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  • 12/30/2019
  • Docketat 08:30 AM in Department A, William D. Stewart, Presiding; Order to Show Cause Re: (Submission of (proposed) Order and Judgment) - Not Held - Continued - Stipulation

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  • 12/19/2019
  • Docketat 11:36 AM in Department A, William D. Stewart, Presiding; Court Order

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  • 12/19/2019
  • DocketMinute Order ( (Court Order Stipulation re Date of Order to Show Cause)); Filed by Clerk

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  • 12/19/2019
  • DocketStipulation and Order (re date of order to show cause; order); Filed by Wish Properties, Inc. (Defendant); Sherry Ann Robin (Defendant)

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  • 12/05/2019
  • DocketNotice of Ruling; Filed by Wish Properties, Inc. (Defendant); Sherry Ann Robin (Defendant)

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  • 12/04/2019
  • Docketat 2:44 PM in Department A, William D. Stewart, Presiding; Court Order

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  • 12/04/2019
  • DocketCertificate of Mailing for ((Court Order) of 12/04/2019); Filed by Clerk

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  • 12/04/2019
  • DocketMinute Order ( (Court Order)); Filed by Clerk

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  • 11/21/2019
  • DocketObjection (Plaintiff Lucia Affatato's Objection to Defendant's [ Proposed] Order Granting Motion for Summary Judgment); Filed by Lucia Rose Affatato (Plaintiff)

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97 More Docket Entries
  • 12/05/2017
  • DocketMinute order entered: 2017-12-05 00:00:00; Filed by Clerk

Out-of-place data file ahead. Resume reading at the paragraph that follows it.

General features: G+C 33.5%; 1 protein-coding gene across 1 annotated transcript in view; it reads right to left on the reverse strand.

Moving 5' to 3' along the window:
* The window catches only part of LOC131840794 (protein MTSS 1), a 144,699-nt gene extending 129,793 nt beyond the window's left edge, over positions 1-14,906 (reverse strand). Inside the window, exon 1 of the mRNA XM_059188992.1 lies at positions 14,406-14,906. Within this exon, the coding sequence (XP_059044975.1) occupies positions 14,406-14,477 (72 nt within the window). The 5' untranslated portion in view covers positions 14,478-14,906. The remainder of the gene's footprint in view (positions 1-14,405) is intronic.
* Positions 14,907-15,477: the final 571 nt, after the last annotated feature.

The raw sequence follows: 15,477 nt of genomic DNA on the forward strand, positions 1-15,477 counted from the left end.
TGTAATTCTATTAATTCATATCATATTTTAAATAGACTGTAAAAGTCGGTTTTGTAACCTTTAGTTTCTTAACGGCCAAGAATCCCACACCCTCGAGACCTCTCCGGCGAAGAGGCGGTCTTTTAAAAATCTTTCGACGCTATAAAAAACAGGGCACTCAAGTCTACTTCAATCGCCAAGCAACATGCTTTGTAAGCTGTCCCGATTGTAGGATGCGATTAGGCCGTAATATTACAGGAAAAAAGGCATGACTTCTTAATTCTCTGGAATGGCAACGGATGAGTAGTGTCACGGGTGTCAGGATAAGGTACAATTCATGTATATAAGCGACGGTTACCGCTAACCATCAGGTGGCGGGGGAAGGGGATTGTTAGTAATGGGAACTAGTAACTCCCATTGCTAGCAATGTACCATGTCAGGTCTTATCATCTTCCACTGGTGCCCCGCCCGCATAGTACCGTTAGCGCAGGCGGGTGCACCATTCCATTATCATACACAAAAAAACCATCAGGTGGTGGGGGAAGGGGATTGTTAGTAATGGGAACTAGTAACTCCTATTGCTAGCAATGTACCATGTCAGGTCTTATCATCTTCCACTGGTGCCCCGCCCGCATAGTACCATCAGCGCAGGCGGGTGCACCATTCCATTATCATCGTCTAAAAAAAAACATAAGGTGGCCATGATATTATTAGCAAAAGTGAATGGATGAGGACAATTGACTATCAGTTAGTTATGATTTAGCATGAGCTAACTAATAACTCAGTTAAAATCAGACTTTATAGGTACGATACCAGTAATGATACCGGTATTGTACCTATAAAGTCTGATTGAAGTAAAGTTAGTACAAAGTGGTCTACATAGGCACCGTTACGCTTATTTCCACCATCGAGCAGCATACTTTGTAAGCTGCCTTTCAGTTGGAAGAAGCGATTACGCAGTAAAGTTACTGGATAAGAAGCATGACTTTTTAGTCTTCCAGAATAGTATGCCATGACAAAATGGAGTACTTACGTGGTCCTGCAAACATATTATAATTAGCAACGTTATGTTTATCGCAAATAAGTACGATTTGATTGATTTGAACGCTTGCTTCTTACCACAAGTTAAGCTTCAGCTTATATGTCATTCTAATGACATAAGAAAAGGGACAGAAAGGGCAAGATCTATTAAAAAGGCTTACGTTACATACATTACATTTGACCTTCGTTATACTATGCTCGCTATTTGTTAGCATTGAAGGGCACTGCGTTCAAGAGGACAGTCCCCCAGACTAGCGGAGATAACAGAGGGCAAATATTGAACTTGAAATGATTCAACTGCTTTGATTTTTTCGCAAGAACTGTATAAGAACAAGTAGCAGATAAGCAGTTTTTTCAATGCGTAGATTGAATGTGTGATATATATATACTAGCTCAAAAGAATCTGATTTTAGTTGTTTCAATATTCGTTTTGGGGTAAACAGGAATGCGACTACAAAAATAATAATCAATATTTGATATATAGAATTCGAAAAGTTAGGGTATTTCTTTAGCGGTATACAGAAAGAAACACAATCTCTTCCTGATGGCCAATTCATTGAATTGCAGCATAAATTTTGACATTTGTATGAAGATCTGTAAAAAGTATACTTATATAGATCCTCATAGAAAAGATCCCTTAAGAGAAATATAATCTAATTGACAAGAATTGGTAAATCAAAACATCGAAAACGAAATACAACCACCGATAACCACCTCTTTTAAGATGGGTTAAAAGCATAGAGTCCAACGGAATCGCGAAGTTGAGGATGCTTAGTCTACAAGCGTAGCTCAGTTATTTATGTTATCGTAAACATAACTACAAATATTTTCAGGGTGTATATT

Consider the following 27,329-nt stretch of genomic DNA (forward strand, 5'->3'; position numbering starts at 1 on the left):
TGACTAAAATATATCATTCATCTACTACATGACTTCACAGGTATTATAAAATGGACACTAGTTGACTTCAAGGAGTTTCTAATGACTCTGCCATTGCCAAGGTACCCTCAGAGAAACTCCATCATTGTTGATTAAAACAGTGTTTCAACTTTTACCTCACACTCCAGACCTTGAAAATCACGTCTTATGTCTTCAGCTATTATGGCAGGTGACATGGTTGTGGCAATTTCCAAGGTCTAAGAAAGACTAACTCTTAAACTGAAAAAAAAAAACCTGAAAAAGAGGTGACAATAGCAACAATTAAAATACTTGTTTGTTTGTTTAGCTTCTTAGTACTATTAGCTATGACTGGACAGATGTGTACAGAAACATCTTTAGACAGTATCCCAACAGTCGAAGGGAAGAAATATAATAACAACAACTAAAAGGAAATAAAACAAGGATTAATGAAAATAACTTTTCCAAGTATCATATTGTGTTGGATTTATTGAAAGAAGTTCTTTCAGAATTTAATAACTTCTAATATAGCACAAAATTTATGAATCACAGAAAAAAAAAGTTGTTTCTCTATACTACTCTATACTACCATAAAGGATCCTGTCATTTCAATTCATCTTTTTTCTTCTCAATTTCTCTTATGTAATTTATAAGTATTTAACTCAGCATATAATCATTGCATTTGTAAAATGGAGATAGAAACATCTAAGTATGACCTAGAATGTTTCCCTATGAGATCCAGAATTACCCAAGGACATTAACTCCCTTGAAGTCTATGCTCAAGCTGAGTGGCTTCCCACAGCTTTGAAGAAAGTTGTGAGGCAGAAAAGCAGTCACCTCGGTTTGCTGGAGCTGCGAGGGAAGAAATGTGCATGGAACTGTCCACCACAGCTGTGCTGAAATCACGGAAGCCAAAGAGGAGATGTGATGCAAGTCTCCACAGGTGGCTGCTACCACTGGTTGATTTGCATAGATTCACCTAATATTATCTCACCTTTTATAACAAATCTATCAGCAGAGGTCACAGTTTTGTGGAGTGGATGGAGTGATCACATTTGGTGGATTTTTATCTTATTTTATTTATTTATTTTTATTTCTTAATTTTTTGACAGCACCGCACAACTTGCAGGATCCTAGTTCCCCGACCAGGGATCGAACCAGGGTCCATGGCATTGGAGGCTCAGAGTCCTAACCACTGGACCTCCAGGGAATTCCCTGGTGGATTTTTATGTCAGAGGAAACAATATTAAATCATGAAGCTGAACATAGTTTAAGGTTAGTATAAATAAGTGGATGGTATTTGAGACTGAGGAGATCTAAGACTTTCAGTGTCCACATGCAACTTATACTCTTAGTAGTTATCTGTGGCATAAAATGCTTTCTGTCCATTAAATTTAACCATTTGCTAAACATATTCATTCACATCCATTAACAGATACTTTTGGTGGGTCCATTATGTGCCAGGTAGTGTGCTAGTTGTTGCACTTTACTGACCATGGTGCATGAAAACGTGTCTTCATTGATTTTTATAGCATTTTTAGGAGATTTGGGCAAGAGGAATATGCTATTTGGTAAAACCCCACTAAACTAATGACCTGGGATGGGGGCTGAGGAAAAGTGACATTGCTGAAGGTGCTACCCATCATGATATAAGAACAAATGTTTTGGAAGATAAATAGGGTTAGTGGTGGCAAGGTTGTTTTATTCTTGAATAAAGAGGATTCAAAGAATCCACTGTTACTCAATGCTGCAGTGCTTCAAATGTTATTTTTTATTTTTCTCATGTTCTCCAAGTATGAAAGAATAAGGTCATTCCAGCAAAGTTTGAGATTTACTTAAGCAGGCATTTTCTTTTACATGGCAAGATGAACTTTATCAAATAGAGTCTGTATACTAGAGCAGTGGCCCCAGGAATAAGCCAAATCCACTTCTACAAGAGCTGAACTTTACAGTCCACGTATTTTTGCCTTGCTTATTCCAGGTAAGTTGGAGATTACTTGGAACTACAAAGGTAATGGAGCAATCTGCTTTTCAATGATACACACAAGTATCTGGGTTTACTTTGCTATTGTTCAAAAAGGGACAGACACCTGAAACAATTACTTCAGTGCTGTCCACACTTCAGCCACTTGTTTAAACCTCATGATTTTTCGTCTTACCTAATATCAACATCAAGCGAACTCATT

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  • 10/25/2017
  • DocketNotice of Ruling; Filed by Lucia Rose Affatato (Plaintiff)

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  • 10/18/2017
  • Docketat 08:30 AM in Department A; Court Order - Held

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  • 10/18/2017
  • DocketMinute order entered: 2017-10-18 00:00:00; Filed by Clerk

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  • 10/06/2017
  • DocketNotice of Related Case; Filed by Lucia Rose Affatato (Plaintiff)

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  • 10/04/2017
  • DocketCivil Case Cover Sheet; Filed by Lucia Rose Affatato (Plaintiff)

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  • 10/04/2017
  • DocketSummons; Filed by Lucia Rose Affatato (Plaintiff)

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  • 10/04/2017
  • DocketNotice of Case Management Conference; Filed by Court

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  • 10/04/2017
  • DocketOSC-Failure to File Proof of Serv; Filed by Court

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  • 10/04/2017
  • DocketComplaint filed-Summons Issued; Filed by Lucia Rose Affatato (Plaintiff)

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Tentative Rulings

Case Number: EC067188    Hearing Date: November 15, 2019    Dept: A

Affatato v Wish Properties

Motion for Summary Judgment

Calendar:

15

Case No.:

EC067188

Hearing Date:

November 15, 2019

Action Filed:

October 04, 2017

Trial Date:

Not Set

MP:

Defendants Wish Properties, Inc. dba Wish Sotheby’s International Realty and Sherry Ann Robbin

RP:

Plaintiff Lucia Rose Affatato

ALLEGATIONS: